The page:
As part of a project designed to sow ideas, grow inspiration and cultivate futures, 300 London schools are growing their own picnic this summer and their reward could be a £500 voucher from GardenSite.
Soft fruit was featured in a recent edition of the Great British Garden Revival and David Coton was impressed by Alys Fowler’s enthusiasm for all sorts of berries that can be grown in our gardens.
‘There’s no greater taste of the British summer than freshly picked berries from the garden’
This assertion underpinned a fascinating half hour in which the viewer was shown how easy soft fruit is to grow, it’s year round interest and the huge range that’s available.
Starting off at RHS Rosemoor in Devon, Alys explained that at one time every garden would have soft fruit but now we would rather buy it from the supermarket or pick your own farms.
This is probably because soft fruit has gained a reputation for being difficult to maintain, hard to grow and with a tendency to take up too much space. But this isn’t necessarily so.
Many types of soft fruit can be grown in containers, and they can be attractive plants with all year round interest.
Blueberries for example will crop heavily if they are kept well watered in ericaceous compost. Chokeberries are a ‘super fruit’ packed full of anti-oxidents and Chilean Guava,are both easy to grow in moist well drained multi-purpose compost with the container in a sunny, sheltered position.
If you like using terracotta pots, Alys gave viewers some hints to stop the compost from drying out too quickly - either line the pot with cardboard or an old compost bag.
Alternatively, place the container in a saucer of water and, if you have more than one, group the containers together.
Victoriana Nursery Gardens provided the setting for the viewer to see a huge variety of unusual soft fruit including the Honeyberry and the Boysenberry.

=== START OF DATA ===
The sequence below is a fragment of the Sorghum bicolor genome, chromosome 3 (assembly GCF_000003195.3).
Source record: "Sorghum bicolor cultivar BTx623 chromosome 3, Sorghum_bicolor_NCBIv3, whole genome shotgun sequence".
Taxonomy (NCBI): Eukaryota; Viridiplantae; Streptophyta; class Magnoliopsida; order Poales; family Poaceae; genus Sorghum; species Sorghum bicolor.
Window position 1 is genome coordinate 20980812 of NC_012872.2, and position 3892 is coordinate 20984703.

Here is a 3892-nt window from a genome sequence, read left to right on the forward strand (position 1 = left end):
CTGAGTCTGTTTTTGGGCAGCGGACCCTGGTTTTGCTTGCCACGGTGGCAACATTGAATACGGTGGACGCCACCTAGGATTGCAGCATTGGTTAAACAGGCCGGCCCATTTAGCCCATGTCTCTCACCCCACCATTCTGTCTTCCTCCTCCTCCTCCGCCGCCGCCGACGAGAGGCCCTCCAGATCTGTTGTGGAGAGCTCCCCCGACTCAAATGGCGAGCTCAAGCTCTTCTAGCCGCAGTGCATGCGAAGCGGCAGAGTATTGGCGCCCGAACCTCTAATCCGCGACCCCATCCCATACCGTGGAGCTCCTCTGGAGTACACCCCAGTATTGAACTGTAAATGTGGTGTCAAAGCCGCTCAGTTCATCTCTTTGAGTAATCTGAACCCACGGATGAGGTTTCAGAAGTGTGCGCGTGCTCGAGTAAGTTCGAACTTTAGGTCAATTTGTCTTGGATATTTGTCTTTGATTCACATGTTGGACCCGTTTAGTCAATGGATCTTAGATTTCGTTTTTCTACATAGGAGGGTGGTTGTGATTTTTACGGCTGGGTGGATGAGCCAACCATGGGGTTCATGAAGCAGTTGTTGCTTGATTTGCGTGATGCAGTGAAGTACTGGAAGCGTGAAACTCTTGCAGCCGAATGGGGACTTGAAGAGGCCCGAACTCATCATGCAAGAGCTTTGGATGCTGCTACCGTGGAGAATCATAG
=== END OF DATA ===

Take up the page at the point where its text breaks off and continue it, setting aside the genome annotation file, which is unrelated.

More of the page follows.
The latter is a cross between a loganberry and a blackberry but, although delicious, there is no chance of finding it in a supermarket as it doesn’t travel well enough.
And if you’re worried about thorns, we saw a thornless Tayberry. ‘Buckingham’. Normally soft fruit with thorns taste better but this variety bucks the trend.
Building a cage to protect your berries can be relatively simple using dowels in the corners of a plot with flexible piping arched over and covered in netting. Make sure the netting is small enough to deter pigeons, other birds and mice but large enough to allow in pollinators.
However, some soft fruit such as gooseberries crop so well that there are more than enough berries to satisfy both the grower and the birds.
By the end of the programme I was convinced that soft fruit is worth growing. It is without doubt easy to grow, it’s hardy, perennial and with a little effort you’ll be rewarded with a lot of berries.
There's no doubt that television provides gardeners with inspiration, sound advice and good ideas, that's why we're all looking forward to new programmes and the return of old favourites during 2020.
Sustainability and a growing awareness of wildlife are two of the key gardening trends identified by the Royal Horticultural Society for 2020, with gardeners in a position where they can make a substantial impact regarding environmental issues.
Gardening is such a popular activity with interest only increasing over recent years that the magazine rack in your local newsagent or supermarket is packed with publications offering inspiration and practical advice.
Although the days are short and the view from our Garden Centre is dull and overcast, David Coton suggests various jobs that can be done in the garden during the month of January.